In 2009, the new black president and black governor at the helm planned a historic investment of more than $100 million to transform Black Boston’s backbone, Blue Hill Avenue, with new bus lanes and a flow of redesigned traffic – but this proved unpopular among locals. and went nowhere.
Now, with a new approach and a new infusion of $15 million in guaranteed federal funding for the project, the city wants to try again — listening to voters along the way.
“It was really easy to say, ‘Hey look, we have tons of bus passengers, a marginalized black community, Barack Obama was president, absolutely take the money, build this now,'” said Julia Wallerce, manager from the Boston program for the Institute for Transportation and Policy Development, about the doomed 28X project, which ended when local politicians called for the funds to be cancelled.
“There’s a very big difference between ‘shovel-ready’ and ‘shovel-worthy’,” she continued. “Was the shovel ready?” Sure, from an engineering perspective, but from a political and social justice perspective? Absolutely not. That’s how it failed, and it was a lesson well learned.
At the time, area residents felt caught off guard by the project, and many felt they had not been consulted, leading many area residents to become suspicious of the MBTA and its proposed projects.
“The MBTA doesn’t exactly have a great reputation in my community,” said Fatima Ali-Salaam, president of the Greater Mattapan Neighborhood Council.
At-Large Councilwoman Julia Mejia said more and more people had started hearing about the new project proposal over the past few months and had tweeted and texted her, seeking responses about the project and feeling “ignored,” she said.
Hearing the concern, Mejia helped organize a series of listening sessions, including some for children and teenagers, to allow everyone to voice their concerns. She also suggested spreading the word to local businesses like hair salons, laundromats, churches and nail salons to solicit feedback.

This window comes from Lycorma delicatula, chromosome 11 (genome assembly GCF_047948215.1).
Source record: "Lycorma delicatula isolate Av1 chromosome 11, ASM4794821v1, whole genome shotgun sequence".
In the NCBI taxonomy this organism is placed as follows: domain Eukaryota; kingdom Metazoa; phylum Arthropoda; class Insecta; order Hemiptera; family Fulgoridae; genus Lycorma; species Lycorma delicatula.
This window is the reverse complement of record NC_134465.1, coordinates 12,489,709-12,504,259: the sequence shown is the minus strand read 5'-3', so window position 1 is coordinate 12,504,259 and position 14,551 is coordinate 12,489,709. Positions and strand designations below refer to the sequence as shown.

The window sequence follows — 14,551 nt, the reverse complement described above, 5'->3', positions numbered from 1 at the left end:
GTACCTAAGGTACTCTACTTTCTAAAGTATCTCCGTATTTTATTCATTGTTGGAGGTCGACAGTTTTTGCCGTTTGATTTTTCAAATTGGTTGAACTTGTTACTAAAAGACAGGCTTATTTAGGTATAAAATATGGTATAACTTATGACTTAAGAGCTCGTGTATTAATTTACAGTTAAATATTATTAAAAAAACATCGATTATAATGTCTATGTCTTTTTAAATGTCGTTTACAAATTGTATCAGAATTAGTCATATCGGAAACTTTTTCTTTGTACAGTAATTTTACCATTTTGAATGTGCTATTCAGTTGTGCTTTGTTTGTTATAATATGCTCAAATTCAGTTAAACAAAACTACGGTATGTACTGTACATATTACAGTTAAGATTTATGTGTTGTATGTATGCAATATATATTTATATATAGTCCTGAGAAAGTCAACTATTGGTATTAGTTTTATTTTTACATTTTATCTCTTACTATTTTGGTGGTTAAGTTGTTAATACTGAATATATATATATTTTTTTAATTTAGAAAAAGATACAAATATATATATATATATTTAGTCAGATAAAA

“The mistrust comes from those who weren’t part of any of these conversations,” Mejia said. “They see themselves as those who will be most affected, but they don’t feel like they’ve had a say in the process. So rebuilding that trust requires us to do a little extra work.
Ali-Salaam recounted the problems plaguing Blue Hill Avenue, which stretches three miles from Grove Hall in Dorchester through Roxbury to Mattapan Square, including inadequate crosswalks near public transport, traffic lights crossing too fast and many traffic jams. She saw several elderly and disabled people struggling to cross the street.
“Down by the Public Garden, that’s not the only place in town you’re supposed to go and be safe,” she said.
In a listening session last month at Morningstar Church in Mattapan, Boston Street Leader Jascha Franklin-Hodge listed the stats: In 2021, there were “tens” of injury accidents in the region, and “hundreds” over five years, as well as 60 injured on foot and more than a dozen injured on bicycles.
“It’s not safe and it’s not acceptable,” he said.
The federal government’s $15 million investment is only a slice of the total $40-60 million price tag, he added. “There are very few places where we have the chance to put that kind of investment in a neighborhood.”
Last week, Boston Mayor Michelle Wu announced that three bus routes along Blue Hill Ave., 23, 28 and 29, will be free under a two-year pilot program, and set highlights the redevelopment project of Blue Hill Ave.
“We’re really looking to have a community-led design that would ensure our buses move quickly and reliably,” she said of the route, which before the pandemic carried more than 20,000. passengers per day.
U.S. Representative Ayanna Pressley, D-Boston, who played a key role in securing federal funds late last year, said in a statement that “redesigning the Blue Hill Ave. corridor while making free routes 23, 28 and 29 is a major, multi-level victory for residents of Dorchester, Mattapan and Roxbury who depend on public transit to access jobs, food, healthcare and other resources essentials,” she said. “Transit justice is racial and economic justice.”
Despite these initial efforts to raise awareness, residents still have concerns. Fiex Thevenin, the co-owner of popular smoothie and juice bar Mattapan Cafe Juice Up, worries most about a central bus lane eliminating parking near his business. He also questioned whether a bus-only lane – even designed with features such as fast boarding and its own lane to reduce traffic – would be the best choice, listing trams and trains as potential ideas.
“It’s something that we as business owners and residents should be better off saying, ‘This is what we think is right,'” he said. but at the same time, it just has to be done well.”